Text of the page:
What did you learn that you didn’t know before?

One of the many things I gained is a deeper understanding of Immanuel Kant’s anthropology and a moral philosophy. The concept of the highest good in Kant’s moral philosophy is a topic which was relatively new to me and I gained a lot from discussions on that topic. The discussions on Aristotelian concept of philia, identification and identity also gave me deeper understanding of friendship.

 

Additionally, I spoke with Dan P Mc Adams, whose work I had studied for my PhD thesis and to understand his thought better. After the seminar, he sent me an email explaining some points in the evolution of his thought to me which I had not known before. For example, he noted that the original idea in his early work on narrative psychology presents the role of narratives in the heroic quest to make grand meaning. Now, one discovers that narratives are one among many other tools for that quest.

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Psychologist Dan P McAdams leading a session during the 2017 Summer Seminar “Virtue, Happiness, & Self-Transcendence”.

How did the interdisciplinary nature of the seminar open new possibilities for your research?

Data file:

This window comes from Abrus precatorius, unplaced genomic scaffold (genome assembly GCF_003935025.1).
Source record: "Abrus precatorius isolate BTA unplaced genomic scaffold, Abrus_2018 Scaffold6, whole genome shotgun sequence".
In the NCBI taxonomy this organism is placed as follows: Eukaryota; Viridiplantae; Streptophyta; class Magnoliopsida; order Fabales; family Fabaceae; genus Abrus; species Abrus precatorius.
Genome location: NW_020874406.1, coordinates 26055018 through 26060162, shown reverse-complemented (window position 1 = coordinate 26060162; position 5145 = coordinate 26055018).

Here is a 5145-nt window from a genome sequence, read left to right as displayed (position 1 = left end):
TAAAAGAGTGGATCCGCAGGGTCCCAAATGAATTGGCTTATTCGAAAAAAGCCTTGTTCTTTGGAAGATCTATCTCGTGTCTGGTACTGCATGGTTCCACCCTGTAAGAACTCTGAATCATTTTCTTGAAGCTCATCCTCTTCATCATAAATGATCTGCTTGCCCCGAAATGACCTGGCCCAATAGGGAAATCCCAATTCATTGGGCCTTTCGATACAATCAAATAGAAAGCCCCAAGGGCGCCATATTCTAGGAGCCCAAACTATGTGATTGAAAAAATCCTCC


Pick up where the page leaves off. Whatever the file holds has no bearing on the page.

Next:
My PhD thesis had an interdisciplinary approach and meeting people who work with an approach similar to mine helped to discover points of dialogue.

 

I am currently thinking of a research project on virtues and values in education in Nigeria and I hope to engage some of the scholars whom I met at the seminar. I am still in the idea stage. Additionally, I think that some of the projects which the participants were working on can be replicated in my country. I expect that applications of the discoveries from such projects will foster human flourishing, virtue and happiness in my context. It is true that the methods, the specifics of such investigations and the findings in my country may differ from those in other contexts. However, I think there will be significant proportions of commonalities in the general framework for such investigations and findings and it would be interesting to discover points of confluence that cut across cultures. For example, even though the specific manifestations and applied nomenclature of some of the cardinal virtues may be different in different cultures, one may be able to find that there is some essential concept which stems from each virtue that is common to all.

 

On the whole, I am quite happy that I participated in the seminar as I am sure it has contributed to my development. I believe that it is the beginning of intellectual dialogue and mutually enriching interactions.